Listen to this (podcast)

I just yesterday finished listening to what is easily the best limited series podcast I’ve ever listened to (and you know I listen to a lot of podcasts).  It’s ostensibly about Navy Seal Eddie Gallagher who maybe killed an Iraq prisoner and was a conservative cause célèbre, but was about so much more, especially the line between right/wrong/good/evil and what we expect special forces soldiers to do in service to America.  And the costs they bear.  So, so good.  If you listen to podcasts at all, it’s an absolute must-listen.  And if you don’t, this is as good a reason as any to start.  From the NPR review where I learned about it:

The title of the new investigative podcast from Alex Gibney’s Jigsaw Productions, “The Line,” refers to the precarious moral boundaries that are distorted over and over in the heat of battle. And as host Dan Taberski explores throughout a six-part series, that constant warping morality often leaves lasting destructive effects on the psyches of soldiers sent into war. At the center of “The Line” is the case of one such soldier, Eddie Gallagher, the Navy SEAL who, in 2018, was accused of committing war crimes during the battle of Mosul in Iraq. The most prominent of these accusations involves the killing of a teenage ISIS fighter who was captured as a prisoner of war. Gallagher was the subject of a highly publicized trial, sparked when a group of fellow SEALs broke ranks over concerns of Gallagher’s erratic conduct in the field. He was ultimately acquitted of all charges except one – posing for a photo of himself with the body.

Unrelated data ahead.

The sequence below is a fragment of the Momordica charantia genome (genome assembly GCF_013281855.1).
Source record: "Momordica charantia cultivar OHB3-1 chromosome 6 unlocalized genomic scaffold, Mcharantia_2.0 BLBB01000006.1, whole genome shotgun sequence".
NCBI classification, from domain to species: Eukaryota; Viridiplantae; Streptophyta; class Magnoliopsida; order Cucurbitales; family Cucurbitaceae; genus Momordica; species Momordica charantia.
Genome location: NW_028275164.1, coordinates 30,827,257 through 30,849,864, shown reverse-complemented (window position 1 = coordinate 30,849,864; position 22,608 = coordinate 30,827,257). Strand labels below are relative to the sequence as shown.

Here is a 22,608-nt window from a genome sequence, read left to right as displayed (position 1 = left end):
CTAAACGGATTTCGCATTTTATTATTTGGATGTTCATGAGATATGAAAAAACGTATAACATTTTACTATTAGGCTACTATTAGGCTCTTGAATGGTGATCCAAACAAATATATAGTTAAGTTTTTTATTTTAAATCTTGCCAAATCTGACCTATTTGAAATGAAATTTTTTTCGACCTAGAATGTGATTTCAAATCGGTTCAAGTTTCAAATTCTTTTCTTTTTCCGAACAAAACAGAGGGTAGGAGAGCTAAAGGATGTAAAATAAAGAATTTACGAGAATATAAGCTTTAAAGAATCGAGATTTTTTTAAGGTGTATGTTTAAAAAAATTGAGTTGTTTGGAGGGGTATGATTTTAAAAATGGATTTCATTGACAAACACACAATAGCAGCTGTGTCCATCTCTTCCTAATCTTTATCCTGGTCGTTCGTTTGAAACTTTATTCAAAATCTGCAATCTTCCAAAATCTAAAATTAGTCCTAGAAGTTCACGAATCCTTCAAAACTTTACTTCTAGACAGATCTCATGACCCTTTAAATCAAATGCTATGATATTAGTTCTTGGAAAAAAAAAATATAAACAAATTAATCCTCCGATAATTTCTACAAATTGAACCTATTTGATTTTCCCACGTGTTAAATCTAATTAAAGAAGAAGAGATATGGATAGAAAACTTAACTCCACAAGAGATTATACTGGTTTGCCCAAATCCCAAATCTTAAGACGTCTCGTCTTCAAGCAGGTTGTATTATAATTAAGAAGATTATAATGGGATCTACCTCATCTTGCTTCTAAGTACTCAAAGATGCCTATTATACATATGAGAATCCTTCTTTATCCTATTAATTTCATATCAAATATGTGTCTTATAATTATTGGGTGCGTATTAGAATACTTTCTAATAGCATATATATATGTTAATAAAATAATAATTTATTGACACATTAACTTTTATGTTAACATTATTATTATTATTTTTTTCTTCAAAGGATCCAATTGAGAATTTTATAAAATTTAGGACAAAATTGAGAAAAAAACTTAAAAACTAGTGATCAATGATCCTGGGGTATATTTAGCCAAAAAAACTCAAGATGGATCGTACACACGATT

Much of “The Line” takes the form of a courtroom drama. It’s a reliable framework to tell the story, the narrative parsing through the accusations levied against Gallagher, as well as the details of the defense. Through trial recordings and extensive interviews, including with Gallagher himself, Taberski takes on the role of outside investigator, piecing together what actually happened in Mosul and working through the question of Gallagher’s guilt or innocence. But “The Line” is also interested in the bigger picture, in particular the tensions between what soldiers are made to understand about their role and what they’re ultimately made to do. The concept of moral injury plays a heavy role into Taberski’s examination. How do repeated forays into murky gray areas impact a soldier’s sense of themselves as moral actors?

Just listen.

About Steve Greene
Professor of Political Science at NC State

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